The leadership review resolution is to have a leadership vote within a year. Convention suspended that portion of the constitution to allow for up to two years. I suspect that it will be sometime next year, possibly in the fall.

Right. So there was nothing in the wording of the resolution suggesting that Mulcair leave - whether now, or next year, or ever.


Yes, he is the under no obligation to leave now but if he wants to continue after the leadership election he must run again.

Policywonk

Unionist wrote:

Policywonk wrote:

The Leap Manifesto resolution was a combination of the Vancouver East resolution (slightly modified) and the Toronto Danforth resolution in the resolutions link that was posted before Convention.

Thanks, Policywonk - I'm familiar with both of those very different resolutions - but what did the delegates actually approve? Did they "recognize and support" the manifesto as per Vancouver East, but not Toronto-Danforth?? Words matter.

Quote:
The leadership review resolution is to have a leadership vote within a year. Convention suspended that portion of the constitution to allow for up to two years. I suspect that it will be sometime next year, possibly in the fall.

Right. So there was nothing in the wording of the resolution suggesting that Mulcair leave - whether now, or next year, or ever.

The Toronto Danforth resolution was about the discussion, the Vancouver East about the values and vision, Convention voted for both in the same resolution as they were combined in the panel. 

 

Unionist

Policywonk wrote:

The Toronto Danforth resolution was about the discussion, the Vancouver East about the values and vision, Convention voted for both in the same resolution as they were combined in the panel. 

Do you - or does anyone - have the text? Because if convention voted to "support" the manifesto (as Vancouver East's version says), then the MSM can be forgiven for missing the distinction between "support" and "adopt".

Policywonk

Unionist wrote:

Policywonk wrote:

The Toronto Danforth resolution was about the discussion, the Vancouver East about the values and vision, Convention voted for both in the same resolution as they were combined in the panel.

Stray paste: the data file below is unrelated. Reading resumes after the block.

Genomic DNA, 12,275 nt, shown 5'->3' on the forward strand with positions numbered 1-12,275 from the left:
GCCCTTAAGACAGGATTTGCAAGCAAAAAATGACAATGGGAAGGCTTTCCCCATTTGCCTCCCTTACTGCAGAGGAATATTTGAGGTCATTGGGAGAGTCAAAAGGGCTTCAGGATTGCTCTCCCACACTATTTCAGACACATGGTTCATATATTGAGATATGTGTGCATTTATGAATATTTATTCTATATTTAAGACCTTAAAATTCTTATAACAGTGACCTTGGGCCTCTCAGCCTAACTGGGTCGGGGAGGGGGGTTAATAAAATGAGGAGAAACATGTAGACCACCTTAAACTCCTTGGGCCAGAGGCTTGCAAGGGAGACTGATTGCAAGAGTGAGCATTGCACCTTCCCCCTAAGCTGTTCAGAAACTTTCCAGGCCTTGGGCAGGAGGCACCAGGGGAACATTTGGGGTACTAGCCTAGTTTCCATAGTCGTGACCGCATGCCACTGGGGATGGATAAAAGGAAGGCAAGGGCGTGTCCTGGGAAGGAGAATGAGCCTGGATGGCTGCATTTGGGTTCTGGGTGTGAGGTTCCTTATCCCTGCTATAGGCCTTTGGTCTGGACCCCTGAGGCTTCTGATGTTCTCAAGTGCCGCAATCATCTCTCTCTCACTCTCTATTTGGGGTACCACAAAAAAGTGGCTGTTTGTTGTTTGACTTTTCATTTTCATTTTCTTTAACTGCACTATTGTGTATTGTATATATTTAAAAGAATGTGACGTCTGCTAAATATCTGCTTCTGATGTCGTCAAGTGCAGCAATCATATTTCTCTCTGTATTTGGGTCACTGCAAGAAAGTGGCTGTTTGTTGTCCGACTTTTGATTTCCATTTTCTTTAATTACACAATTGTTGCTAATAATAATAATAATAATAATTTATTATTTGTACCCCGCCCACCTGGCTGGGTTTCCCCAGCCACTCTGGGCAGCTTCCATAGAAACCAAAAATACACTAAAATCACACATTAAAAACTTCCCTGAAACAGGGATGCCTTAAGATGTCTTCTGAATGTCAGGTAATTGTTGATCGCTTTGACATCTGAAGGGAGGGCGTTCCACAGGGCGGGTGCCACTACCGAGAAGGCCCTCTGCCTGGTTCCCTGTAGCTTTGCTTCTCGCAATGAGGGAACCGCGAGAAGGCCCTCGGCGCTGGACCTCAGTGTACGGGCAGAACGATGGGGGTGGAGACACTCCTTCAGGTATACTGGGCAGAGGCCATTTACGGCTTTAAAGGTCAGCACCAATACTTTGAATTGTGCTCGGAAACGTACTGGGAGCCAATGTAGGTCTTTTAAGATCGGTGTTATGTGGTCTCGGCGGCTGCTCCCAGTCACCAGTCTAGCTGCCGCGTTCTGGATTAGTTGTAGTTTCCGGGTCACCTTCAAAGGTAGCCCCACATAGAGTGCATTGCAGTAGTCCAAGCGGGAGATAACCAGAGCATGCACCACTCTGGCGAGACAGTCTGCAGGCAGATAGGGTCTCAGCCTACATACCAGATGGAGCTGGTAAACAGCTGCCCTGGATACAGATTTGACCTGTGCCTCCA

Do you - or does anyone - have the text? Because if convention voted to "support" the manifesto (as Vancouver East's version says), then the MSM can be forgiven for missing the distinction between "support" and "adopt".

The Vancouver East language was softened slightly to say that the high-level vision and values of the manifesto are in keeping with those of the Party. Convention was not voting on the specifics of the manifesto. 

kropotkin1951 kropotkin1951's picture

jjuares wrote:

Pondering wrote:

jjuares wrote:

I believe that it is really important that as social democrats it is our job to really screw over selected groups of workers. First up should be those who work in the oil industry. Lets face it, if they have concerns about their disappearing jobs it is only because they don't really understand the way we do. I mean even if they were able to read the LEAP manifesto would they be able to understand it with all those big words. And all those who champion their concerns like Notley should obviously be treated with our undisguised contempt. I mean my God who does this woman think she is?

I'm sure carriage makers and blacksmiths had a terrible time with the move to cars but you can't halt progress.

Alberta has every right to develop the oil sands but people in other provinces have every right to refuse pipelines.

Pipelines are a federal responsibility.

So you don't agree with First Nations rights to oppose industrial projects on their unceded territories or the right of municipalities to oppose federal projects. Seems like a very narrow view of our Constitution. Mind you both the Liberals and Tories agree with you and seem to be willing to ram through pipelines at the behest of the Calgary oil sector.

If the NDP doesn't support First Nations rights and citizen control then what does it stand for?

Your argument is applicable to selling arms to Saudi Arabia. If we cancel that deal it will put many good union jobs at risk so we should not only allow it but we should promote arms sales given the high paying jobs the industry creates. After all if we don't sell them the arm they will buy them from somewhere else.